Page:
"What, therefore, seem'd the least liable to objections of any, was, that the chief sensorium, or head-quarters of the soul, and to which place all intelligences were referred, and from whence all her mandates were issued,--was in, or near, the cerebellum,--or rather some-where about the medulla oblongata, wherein it was generally agreed by Dutch anatomists, that all the minute nerves from all the organs of the seven senses concentered, like streets and winding alleys, into a square."
— Sterne, Laurence (1713-1768)
(II.xix, pp. 169-70)
See Laurence Sterne, The Life and Opinions of Tristram Shandy, Gentleman, 9 vols. (London: Printed for D. Lynch, 1760-1767). <Link to ECCO><Link to 1759 York edition in ECCO>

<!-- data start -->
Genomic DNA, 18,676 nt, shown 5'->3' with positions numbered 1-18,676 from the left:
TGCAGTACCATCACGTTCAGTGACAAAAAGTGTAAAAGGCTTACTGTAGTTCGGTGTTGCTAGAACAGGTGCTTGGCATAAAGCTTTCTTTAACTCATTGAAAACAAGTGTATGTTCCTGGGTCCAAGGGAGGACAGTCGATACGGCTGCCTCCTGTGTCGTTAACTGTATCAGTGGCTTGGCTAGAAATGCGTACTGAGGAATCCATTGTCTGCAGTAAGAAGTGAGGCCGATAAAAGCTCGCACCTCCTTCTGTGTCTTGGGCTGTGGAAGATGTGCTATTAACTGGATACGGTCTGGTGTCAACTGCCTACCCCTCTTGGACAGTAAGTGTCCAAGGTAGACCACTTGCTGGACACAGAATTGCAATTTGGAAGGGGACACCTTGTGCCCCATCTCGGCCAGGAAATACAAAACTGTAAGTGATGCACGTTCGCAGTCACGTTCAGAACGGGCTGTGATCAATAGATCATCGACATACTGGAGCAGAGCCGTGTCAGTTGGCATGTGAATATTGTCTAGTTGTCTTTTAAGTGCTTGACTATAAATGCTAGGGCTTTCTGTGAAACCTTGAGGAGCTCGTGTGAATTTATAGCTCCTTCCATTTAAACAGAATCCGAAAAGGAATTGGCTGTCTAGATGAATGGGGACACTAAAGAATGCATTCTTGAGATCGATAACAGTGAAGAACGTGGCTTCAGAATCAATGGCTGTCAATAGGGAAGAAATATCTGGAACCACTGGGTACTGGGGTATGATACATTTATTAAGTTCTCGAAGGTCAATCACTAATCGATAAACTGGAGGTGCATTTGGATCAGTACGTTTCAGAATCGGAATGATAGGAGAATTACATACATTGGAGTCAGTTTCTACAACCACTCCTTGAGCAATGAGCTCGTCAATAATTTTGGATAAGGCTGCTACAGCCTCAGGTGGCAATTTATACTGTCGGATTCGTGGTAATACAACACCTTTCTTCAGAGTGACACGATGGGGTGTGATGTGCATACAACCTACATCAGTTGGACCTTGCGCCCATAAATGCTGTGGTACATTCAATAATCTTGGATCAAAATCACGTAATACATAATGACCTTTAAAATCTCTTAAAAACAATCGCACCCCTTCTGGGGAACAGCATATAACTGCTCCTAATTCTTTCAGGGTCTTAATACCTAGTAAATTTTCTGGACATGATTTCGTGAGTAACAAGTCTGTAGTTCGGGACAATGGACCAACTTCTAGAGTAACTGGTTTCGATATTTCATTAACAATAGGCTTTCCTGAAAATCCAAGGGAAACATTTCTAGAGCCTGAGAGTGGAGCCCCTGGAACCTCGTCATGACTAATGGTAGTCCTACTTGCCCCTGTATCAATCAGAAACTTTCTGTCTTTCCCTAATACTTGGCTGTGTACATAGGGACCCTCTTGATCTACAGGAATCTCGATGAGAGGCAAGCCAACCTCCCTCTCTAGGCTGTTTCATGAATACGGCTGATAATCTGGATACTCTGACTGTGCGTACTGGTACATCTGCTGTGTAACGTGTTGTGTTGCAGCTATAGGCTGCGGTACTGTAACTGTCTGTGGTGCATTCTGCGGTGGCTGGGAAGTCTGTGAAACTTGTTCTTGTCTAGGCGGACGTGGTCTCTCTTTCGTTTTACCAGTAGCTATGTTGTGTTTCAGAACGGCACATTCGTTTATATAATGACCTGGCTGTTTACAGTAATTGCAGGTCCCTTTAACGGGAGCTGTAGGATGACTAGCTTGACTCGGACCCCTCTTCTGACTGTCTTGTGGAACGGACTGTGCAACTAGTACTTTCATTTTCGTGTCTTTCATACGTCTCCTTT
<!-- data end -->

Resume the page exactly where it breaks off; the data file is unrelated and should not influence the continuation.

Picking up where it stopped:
First two volumes available in ECCO-TCP: <Vol. 1><Vol. 2>. Most text drawn from second (London) edition <Link to LION>.
For vols. 3-4, see ESTC T14705 <R. and J. Dodsley, 1761>. For vols. 5-6, see ESTC T14706 <T. Becket and P. A. Dehondt, 1762>. For vols. 7-8, see ESTC T14820 <T. Becket and P. A. Dehont, 1765>. For vol. 9, <T. Becket and P. A. Dehondt, 1767>.
Reading in Laurence Sterne, Tristram Shandy: An Authoritative Text, Backgrounds and Sources, Criticism, Ed. Howard Anderson (New York: Norton, 1980).